Although the city and county are approving applications, neither is committing their full faith and credit to any bonds that get issued — nor is Washington, D.C.

So what is the federal government’s role in the RFZ bonds? Congress altered Internal Revenue Service rules to allow private firms other than manufacturers to obtain tax-exempt financing, meaning the buyers don’t pay taxes on the interest from bonds they purchase. The advantage for sellers is that their cost to finance is lower, which can add up to some real money.

“Usually they say the difference between taxable and tax-exempt debt is about 2 to 3 percent. If you do the calculation on $10 million on what the interest is at 5 percent a year and what the interest is at 7.5 percent, it’s a pretty significant benefit. In some cases, it makes deals work,” said Wendt.

“Why is the federal government doing that? For economic development purposes.”

The allocations Congress made to the city and county are really IRS limits on how much tax revenue the government is willing to lose to ignite economic activity here. And that offer is only good until Dec. 31, 2010. In total, the act has allocated $15 billion nationwide; Michigan was awarded the nation’s second largest allocation at $1.159 billion.

Wendt said the IRS has generally held a negative attitude to these types of bonds because the agency views the securities as little more than a loss of tax revenue to the government, and that’s why the RZF bonds carry a limit on allocation and a deadline for issuing bonds.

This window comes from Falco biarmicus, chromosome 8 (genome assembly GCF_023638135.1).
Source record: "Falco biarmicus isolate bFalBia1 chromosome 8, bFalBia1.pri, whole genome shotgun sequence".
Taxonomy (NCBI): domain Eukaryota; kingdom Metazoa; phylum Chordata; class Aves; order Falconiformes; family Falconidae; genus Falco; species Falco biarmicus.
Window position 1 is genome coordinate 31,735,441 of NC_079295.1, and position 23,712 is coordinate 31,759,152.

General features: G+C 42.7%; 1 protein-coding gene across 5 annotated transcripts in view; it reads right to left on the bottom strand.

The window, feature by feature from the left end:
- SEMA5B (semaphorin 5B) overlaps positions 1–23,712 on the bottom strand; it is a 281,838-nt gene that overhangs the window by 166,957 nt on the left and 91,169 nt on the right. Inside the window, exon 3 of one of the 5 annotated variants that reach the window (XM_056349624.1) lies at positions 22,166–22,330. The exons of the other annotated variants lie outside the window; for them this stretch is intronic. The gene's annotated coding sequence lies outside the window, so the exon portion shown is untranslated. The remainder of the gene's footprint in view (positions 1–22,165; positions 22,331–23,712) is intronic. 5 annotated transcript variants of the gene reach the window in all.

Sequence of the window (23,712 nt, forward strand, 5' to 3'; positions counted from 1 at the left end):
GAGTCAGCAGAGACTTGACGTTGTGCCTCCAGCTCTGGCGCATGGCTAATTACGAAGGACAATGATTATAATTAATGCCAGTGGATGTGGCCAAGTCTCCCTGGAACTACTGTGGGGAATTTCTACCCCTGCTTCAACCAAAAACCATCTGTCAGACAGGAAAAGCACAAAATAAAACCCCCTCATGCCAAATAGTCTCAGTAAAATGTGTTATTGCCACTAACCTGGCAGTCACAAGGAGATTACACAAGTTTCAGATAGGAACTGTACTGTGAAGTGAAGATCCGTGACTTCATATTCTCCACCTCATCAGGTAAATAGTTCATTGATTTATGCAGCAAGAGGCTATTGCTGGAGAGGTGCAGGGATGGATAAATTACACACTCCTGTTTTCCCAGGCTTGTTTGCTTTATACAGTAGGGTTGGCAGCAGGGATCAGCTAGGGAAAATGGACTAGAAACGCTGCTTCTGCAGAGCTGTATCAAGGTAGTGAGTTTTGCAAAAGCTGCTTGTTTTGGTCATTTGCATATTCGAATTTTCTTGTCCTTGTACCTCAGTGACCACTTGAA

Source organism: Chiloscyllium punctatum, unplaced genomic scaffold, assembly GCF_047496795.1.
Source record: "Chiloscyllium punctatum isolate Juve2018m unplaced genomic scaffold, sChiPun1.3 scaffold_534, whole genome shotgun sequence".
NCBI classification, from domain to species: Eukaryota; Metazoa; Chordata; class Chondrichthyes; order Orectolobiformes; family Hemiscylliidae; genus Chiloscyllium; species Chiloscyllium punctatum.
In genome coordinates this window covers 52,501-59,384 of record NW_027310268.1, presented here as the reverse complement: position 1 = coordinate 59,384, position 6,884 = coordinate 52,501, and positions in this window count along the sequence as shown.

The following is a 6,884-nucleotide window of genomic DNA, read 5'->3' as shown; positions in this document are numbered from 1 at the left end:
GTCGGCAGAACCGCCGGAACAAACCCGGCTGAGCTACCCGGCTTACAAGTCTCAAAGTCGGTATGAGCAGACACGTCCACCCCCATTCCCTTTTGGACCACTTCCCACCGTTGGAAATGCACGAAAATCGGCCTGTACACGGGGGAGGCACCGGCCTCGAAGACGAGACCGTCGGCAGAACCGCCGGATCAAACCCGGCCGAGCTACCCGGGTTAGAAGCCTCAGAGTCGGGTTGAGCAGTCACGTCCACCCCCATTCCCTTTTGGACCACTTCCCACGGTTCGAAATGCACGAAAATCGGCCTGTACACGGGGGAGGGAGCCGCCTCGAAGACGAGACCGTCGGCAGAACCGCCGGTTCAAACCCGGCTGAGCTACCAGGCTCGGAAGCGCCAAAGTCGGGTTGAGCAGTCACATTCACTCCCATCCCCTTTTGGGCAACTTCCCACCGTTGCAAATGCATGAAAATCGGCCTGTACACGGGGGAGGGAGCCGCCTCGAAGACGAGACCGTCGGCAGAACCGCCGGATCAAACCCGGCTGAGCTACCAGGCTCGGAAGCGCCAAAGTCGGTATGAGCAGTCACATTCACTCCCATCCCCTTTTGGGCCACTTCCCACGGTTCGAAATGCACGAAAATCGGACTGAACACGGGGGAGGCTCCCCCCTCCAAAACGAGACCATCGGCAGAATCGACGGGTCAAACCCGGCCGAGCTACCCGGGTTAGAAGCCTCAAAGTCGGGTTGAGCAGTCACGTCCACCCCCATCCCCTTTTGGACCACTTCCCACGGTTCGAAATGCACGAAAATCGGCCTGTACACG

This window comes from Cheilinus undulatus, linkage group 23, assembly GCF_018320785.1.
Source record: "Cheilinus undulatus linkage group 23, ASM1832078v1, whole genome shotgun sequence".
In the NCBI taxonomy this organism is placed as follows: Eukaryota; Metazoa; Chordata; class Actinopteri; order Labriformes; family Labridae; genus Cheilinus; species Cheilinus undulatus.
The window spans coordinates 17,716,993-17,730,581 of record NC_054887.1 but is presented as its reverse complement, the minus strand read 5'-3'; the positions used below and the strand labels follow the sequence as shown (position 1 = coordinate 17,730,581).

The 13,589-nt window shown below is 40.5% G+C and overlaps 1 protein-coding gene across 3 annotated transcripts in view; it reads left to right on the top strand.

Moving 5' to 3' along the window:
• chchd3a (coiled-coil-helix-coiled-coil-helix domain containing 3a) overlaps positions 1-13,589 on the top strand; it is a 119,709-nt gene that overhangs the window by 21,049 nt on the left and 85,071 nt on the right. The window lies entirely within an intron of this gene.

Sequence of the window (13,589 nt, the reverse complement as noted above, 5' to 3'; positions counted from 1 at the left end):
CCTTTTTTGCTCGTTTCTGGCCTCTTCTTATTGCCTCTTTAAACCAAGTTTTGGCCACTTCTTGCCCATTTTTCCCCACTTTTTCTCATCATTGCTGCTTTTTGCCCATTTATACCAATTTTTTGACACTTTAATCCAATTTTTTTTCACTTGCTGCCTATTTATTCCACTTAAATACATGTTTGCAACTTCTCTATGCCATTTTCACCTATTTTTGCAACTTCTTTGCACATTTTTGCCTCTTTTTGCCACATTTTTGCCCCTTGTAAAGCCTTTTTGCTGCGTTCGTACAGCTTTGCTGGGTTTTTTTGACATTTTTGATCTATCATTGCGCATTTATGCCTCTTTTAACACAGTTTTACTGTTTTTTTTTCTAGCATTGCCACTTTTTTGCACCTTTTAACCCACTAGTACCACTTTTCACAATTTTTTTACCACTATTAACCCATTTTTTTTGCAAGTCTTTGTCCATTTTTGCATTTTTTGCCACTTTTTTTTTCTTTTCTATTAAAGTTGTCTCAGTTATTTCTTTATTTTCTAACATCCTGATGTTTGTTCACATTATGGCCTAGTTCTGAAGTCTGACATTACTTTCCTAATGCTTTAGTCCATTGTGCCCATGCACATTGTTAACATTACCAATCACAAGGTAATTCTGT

Wendt also explained that tax-exempt bonds first became available to private companies back in the mid-1950s, but later was restricted to manufacturers. The RFZ bonds can be used to finance projects such as office buildings and hotels, which normally don’t qualify for tax-free financing.

“In the beginning, way back in the 1950s, into the 1960s and into the early- and mid-1970s, you could also do bonds for other things like you can with (RZF) bonds. But the IRS felt there were abuses of that so they cut back and limited it in 1986 to just manufacturing — core manufacturing operations,” said Wendt.

“When McDonald’s went around the country and built many of their restaurants with tax-exempt bonds, the IRS felt that was an abuse. Back then, the bonds were commonly referred to as ‘burger bonds.’”

Perhaps the last big project locally to be financed with tax-free bonds happened close to 30 years ago, when Amway Corp. converted the former Pantlind Hotel into the Amway Grand Plaza Hotel a few years before the IRS restricted the use of those securities.

“After they changed the law, you couldn’t do hotels. Now, for this very limited period, someone could come in — assuming they were creditworthy — and they could finance a hotel again with tax-exempt bonds,” said Wendt.

But the RZF bonds aren’t completely free of restrictions. Residential rental properties, golf courses, country clubs, massage parlors, hot tub and suntan facilities, racetracks, casinos and any store whose principal business is the sale of alcohol aren’t eligible for the bonds.

Wood said applicants who are approved can also apply for the standard incentives such as brownfield and state business tax credits. Owners of properties in the city’s nearly tax-free Renaissance Zone can also apply.

Wendt suggested an applicant should have a project worth at least $2 million in order to make the expense that comes with issuing bonds worthwhile.

“There are costs involved, obviously, in getting these bonds issued, and that can vary. It’s more costly to underwrite, as one might expect, than to direct purchase,” he said.

“If you’re going to have all these additional soft costs, the interest-rate savings at some point diminishes to nothing, and you certainly don’t want to do these just to do these. You want to be able to recognize the savings.”